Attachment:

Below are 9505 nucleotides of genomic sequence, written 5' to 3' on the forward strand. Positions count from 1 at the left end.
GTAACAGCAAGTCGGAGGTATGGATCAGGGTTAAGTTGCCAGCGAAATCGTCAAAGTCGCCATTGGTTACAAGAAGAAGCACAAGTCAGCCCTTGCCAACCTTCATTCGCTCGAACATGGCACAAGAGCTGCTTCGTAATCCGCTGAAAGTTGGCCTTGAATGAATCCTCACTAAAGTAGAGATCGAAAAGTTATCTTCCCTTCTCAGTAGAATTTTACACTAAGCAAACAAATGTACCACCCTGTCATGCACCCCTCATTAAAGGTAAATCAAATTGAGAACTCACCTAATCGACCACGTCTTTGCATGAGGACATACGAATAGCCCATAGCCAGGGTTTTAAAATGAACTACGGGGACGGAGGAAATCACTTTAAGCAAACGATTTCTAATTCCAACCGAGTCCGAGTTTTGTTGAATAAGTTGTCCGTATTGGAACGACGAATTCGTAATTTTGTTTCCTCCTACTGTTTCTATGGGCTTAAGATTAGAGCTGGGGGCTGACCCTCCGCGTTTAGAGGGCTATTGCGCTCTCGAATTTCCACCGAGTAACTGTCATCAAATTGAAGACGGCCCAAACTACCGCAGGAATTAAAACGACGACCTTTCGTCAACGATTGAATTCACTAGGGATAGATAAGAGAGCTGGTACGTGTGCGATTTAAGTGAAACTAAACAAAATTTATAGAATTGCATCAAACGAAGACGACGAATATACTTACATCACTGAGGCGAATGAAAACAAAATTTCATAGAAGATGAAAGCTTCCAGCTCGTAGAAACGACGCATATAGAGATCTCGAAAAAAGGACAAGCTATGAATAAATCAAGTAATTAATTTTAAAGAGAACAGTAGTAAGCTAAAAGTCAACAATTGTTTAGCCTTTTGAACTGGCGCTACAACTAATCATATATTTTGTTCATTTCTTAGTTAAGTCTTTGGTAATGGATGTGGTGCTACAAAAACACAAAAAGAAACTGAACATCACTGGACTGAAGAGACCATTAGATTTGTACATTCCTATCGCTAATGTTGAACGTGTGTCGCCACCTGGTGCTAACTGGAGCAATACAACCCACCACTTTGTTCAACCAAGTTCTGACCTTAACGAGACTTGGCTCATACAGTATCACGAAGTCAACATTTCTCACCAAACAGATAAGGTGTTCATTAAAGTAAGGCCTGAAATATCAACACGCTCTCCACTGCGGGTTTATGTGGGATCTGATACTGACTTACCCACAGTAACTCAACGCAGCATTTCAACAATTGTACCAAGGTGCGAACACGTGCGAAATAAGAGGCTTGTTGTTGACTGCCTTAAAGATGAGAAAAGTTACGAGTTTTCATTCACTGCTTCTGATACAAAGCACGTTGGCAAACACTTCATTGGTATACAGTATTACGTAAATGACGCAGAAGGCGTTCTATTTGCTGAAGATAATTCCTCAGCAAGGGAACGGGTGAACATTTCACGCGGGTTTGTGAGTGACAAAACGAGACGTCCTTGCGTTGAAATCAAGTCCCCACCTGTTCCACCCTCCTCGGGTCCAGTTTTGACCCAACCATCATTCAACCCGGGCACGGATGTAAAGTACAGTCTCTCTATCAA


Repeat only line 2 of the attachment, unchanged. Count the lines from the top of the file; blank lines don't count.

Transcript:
GTAACAGCAAGTCGGAGGTATGGATCAGGGTTAAGTTGCCAGCGAAATCGTCAAAGTCGCCATTGGTTACAAGAAGAAGCACAAGTCAGCCCTTGCCAACCTTCATTCGCTCGAACATGGCACAAGAGCTGCTTCGTAATCCGCTGAAAGTTGGCCTTGAATGAATCCTCACTAAAGTAGAGATCGAAAAGTTATCTTCCCTTCTCAGTAGAATTTTACACTAAGCAAACAAATGTACCACCCTGTCATGCACCCCTCATTAAAGGTAAATCAAATTGAGAACTCACCTAATCGACCACGTCTTTGCATGAGGACATACGAATAGCCCATAGCCAGGGTTTTAAAATGAACTACGGGGACGGAGGAAATCACTTTAAGCAAACGATTTCTAATTCCAACCGAGTCCGAGTTTTGTTGAATAAGTTGTCCGTATTGGAACGACGAATTCGTAATTTTGTTTCCTCCTACTGTTTCTATGGGCTTAAGATTAGAGCTGGGGGCTGACCCTCCGCGTTTAGAGGGCTATTGCGCTCTCGAATTTCCACCGAGTAACTGTCATCAAATTGAAGACGGCCCAAACTACCGCAGGAATTAAAACGACGACCTTTCGTCAACGATTGAATTCACTAGGGATAGATAAGAGAGCTGGTACGTGTGCGATTTAAGTGAAACTAAACAAAATTTATAGAATTGCATCAAACGAAGACGACGAATATACTTACATCACTGAGGCGAATGAAAACAAAATTTCATAGAAGATGAAAGCTTCCAGCTCGTAGAAACGACGCATATAGAGATCTCGAAAAAAGGACAAGCTATGAATAAATCAAGTAATTAATTTTAAAGAGAACAGTAGTAAGCTAAAAGTCAACAATTGTTTAGCCTTTTGAACTGGCGCTACAACTAATCATATATTTTGTTCATTTCTTAGTTAAGTCTTTGGTAATGGATGTGGTGCTACAAAAACACAAAAAGAAACTGAACATCACTGGACTGAAGAGACCATTAGATTTGTACATTCCTATCGCTAATGTTGAACGTGTGTCGCCACCTGGTGCTAACTGGAGCAATACAACCCACCACTTTGTTCAACCAAGTTCTGACCTTAACGAGACTTGGCTCATACAGTATCACGAAGTCAACATTTCTCACCAAACAGATAAGGTGTTCATTAAAGTAAGGCCTGAAATATCAACACGCTCTCCACTGCGGGTTTATGTGGGATCTGATACTGACTTACCCACAGTAACTCAACGCAGCATTTCAACAATTGTACCAAGGTGCGAACACGTGCGAAATAAGAGGCTTGTTGTTGACTGCCTTAAAGATGAGAAAAGTTACGAGTTTTCATTCACTGCTTCTGATACAAAGCACGTTGGCAAACACTTCATTGGTATACAGTATTACGTAAATGACGCAGAAGGCGTTCTATTTGCTGAAGATAATTCCTCAGCAAGGGAACGGGTGAACATTTCACGCGGGTTTGTGAGTGACAAAACGAGACGTCCTTGCGTTGAAATCAAGTCCCCACCTGTTCCACCCTCCTCGGGTCCAGTTTTGACCCAACCATCATTCAACCCGGGCACGGATGTAAAGTACAGTCTCTCTATCAA